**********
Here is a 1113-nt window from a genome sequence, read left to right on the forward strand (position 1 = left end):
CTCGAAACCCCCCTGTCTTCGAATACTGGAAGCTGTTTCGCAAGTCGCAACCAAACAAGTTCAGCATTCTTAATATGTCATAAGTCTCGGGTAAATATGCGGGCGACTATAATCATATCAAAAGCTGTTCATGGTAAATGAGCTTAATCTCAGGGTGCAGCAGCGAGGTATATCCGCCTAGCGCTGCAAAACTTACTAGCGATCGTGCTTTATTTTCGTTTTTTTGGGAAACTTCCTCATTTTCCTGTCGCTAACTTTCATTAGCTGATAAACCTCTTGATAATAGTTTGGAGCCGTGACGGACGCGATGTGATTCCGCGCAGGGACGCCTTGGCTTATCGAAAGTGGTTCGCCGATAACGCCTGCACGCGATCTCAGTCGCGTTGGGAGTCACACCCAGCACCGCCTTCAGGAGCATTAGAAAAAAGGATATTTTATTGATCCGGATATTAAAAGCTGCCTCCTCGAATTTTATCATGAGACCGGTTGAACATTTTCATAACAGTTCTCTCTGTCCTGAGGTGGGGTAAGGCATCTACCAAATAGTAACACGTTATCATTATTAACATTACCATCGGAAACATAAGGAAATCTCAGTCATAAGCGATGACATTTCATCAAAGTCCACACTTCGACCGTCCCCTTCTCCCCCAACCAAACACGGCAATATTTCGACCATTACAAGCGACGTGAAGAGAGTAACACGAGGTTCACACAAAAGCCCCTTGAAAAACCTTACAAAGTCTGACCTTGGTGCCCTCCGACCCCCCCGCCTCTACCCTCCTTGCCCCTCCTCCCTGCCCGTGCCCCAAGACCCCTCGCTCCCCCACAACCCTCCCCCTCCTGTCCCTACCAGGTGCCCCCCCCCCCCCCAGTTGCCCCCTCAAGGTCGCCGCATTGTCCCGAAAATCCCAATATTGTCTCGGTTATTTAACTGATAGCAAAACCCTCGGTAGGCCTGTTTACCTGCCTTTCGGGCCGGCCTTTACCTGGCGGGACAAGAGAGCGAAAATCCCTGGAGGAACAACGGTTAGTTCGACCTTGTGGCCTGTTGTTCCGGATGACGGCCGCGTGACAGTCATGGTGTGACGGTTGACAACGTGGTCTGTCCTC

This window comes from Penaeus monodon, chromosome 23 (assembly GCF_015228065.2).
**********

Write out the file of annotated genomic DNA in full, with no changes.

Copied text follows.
Here is a 1113-nt window from a genome sequence, read left to right on the forward strand (position 1 = left end):
CTCGAAACCCCCCTGTCTTCGAATACTGGAAGCTGTTTCGCAAGTCGCAACCAAACAAGTTCAGCATTCTTAATATGTCATAAGTCTCGGGTAAATATGCGGGCGACTATAATCATATCAAAAGCTGTTCATGGTAAATGAGCTTAATCTCAGGGTGCAGCAGCGAGGTATATCCGCCTAGCGCTGCAAAACTTACTAGCGATCGTGCTTTATTTTCGTTTTTTTGGGAAACTTCCTCATTTTCCTGTCGCTAACTTTCATTAGCTGATAAACCTCTTGATAATAGTTTGGAGCCGTGACGGACGCGATGTGATTCCGCGCAGGGACGCCTTGGCTTATCGAAAGTGGTTCGCCGATAACGCCTGCACGCGATCTCAGTCGCGTTGGGAGTCACACCCAGCACCGCCTTCAGGAGCATTAGAAAAAAGGATATTTTATTGATCCGGATATTAAAAGCTGCCTCCTCGAATTTTATCATGAGACCGGTTGAACATTTTCATAACAGTTCTCTCTGTCCTGAGGTGGGGTAAGGCATCTACCAAATAGTAACACGTTATCATTATTAACATTACCATCGGAAACATAAGGAAATCTCAGTCATAAGCGATGACATTTCATCAAAGTCCACACTTCGACCGTCCCCTTCTCCCCCAACCAAACACGGCAATATTTCGACCATTACAAGCGACGTGAAGAGAGTAACACGAGGTTCACACAAAAGCCCCTTGAAAAACCTTACAAAGTCTGACCTTGGTGCCCTCCGACCCCCCCGCCTCTACCCTCCTTGCCCCTCCTCCCTGCCCGTGCCCCAAGACCCCTCGCTCCCCCACAACCCTCCCCCTCCTGTCCCTACCAGGTGCCCCCCCCCCCCCCAGTTGCCCCCTCAAGGTCGCCGCATTGTCCCGAAAATCCCAATATTGTCTCGGTTATTTAACTGATAGCAAAACCCTCGGTAGGCCTGTTTACCTGCCTTTCGGGCCGGCCTTTACCTGGCGGGACAAGAGAGCGAAAATCCCTGGAGGAACAACGGTTAGTTCGACCTTGTGGCCTGTTGTTCCGGATGACGGCCGCGTGACAGTCATGGTGTGACGGTTGACAACGTGGTCTGTCCTC

This window comes from Penaeus monodon, chromosome 23 (assembly GCF_015228065.2).